Rationale: A rapid and massive influx of inflammatory cells occurs into ischemic area following myocardial infarction, resulting in local release of cytokines and growth factors. Yet, the mechanisms regulating their production are not fully explored. The release of extracellular vesicles (EV) in the interstitial space curbs important biological functions, including inflammation, and influences the development of cardiovascular diseases. So far, there is no evidence for in situ release of cardiac EVs following myocardial infarction.
Objective: The present study tested the hypothesis that local EV generation in the infarcted heart coordinates cardiac inflammation following myocardial infarction.
Methods and Results: Coronary artery ligation in mice transiently increases EV levels in the left ventricle when compared to sham animals. EVs from infarcted hearts were characterized as large vesicles (252±18nm) expressing cardiomyocyte and endothelial markers, and small EVs (118±4nm) harboring exosomal markers such as CD63 and CD9. Cardiac large EVs generated after myocardial infarction, but not small EVs or sham EVs, increased the release of interleukin-6, chemokines CCL2, CCL7 from FACS-sorted Ly6C+ cardiac monocytes. EVs of similar diameter were also isolated from fragments of interventricular septum obtained from patients undergoing aortic valve replacement, thus supporting the clinical relevance of our findings in mice.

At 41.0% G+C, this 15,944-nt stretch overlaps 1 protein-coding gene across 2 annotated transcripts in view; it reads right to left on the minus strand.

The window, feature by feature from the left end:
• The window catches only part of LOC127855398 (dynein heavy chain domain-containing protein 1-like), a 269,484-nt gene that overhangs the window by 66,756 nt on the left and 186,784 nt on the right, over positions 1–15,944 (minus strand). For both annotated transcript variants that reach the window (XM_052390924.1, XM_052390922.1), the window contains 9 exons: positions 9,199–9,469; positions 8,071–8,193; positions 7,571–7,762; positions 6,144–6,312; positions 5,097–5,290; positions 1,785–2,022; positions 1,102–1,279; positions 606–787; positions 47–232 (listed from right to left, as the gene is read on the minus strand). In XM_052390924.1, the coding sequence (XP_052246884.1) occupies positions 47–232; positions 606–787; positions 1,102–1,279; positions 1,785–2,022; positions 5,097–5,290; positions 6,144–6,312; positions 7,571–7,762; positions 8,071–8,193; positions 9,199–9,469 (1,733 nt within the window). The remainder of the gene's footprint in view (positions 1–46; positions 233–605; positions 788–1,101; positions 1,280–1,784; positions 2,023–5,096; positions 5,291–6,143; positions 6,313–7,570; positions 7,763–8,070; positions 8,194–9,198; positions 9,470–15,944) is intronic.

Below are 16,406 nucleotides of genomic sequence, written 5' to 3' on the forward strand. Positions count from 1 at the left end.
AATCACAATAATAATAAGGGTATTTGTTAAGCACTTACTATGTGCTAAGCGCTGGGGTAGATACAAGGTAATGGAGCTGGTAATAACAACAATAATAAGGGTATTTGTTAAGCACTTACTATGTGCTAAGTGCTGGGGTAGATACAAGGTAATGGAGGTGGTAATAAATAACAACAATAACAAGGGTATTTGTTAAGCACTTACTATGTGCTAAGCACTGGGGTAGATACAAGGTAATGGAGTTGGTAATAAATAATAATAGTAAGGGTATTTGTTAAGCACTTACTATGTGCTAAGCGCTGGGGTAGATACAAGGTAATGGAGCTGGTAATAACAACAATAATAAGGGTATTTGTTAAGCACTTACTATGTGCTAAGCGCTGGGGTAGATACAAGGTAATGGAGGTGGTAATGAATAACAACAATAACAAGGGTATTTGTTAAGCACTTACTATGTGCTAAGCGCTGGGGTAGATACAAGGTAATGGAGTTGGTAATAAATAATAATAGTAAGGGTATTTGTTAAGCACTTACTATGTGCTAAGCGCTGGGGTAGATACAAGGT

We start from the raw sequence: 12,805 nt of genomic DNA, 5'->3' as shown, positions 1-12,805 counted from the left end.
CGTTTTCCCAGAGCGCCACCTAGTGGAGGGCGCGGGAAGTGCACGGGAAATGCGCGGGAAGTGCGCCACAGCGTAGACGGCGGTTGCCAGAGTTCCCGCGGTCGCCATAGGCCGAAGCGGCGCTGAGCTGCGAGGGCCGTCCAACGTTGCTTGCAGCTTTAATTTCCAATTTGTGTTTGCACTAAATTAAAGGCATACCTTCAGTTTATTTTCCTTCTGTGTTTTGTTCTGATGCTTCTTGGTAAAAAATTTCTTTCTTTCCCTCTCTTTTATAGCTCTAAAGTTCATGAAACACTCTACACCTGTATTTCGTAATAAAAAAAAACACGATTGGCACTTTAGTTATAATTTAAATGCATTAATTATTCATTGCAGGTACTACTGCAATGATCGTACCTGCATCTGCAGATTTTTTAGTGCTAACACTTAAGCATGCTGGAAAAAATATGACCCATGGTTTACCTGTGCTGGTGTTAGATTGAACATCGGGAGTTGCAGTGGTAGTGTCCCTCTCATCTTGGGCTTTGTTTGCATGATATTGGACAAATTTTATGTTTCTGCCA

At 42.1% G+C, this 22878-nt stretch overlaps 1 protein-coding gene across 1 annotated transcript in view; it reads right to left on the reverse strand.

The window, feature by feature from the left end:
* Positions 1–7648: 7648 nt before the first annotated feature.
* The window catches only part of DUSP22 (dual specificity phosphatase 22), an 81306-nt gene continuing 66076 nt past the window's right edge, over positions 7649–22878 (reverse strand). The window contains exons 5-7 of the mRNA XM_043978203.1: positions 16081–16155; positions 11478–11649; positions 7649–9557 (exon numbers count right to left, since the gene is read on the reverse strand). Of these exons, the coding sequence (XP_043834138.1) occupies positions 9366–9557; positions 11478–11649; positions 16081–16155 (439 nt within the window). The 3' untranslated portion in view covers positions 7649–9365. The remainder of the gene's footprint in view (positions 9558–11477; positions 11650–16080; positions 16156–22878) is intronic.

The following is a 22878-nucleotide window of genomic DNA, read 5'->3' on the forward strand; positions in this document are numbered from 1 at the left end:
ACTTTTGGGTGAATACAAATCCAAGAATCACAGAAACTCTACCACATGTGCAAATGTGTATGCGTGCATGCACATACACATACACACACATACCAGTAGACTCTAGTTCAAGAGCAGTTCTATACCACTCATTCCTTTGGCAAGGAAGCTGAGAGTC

Conclusions: The present study demonstrates that acute myocardial infarction transiently increases the generation of cardiac EVs characterized as both exosomes and microvesicles, originating mainly from cardiomyocytes and endothelial cells. EVs accumulating in the ischemic myocardium are rapidly taken up by infiltrating monocytes and regulate local inflammatory responses.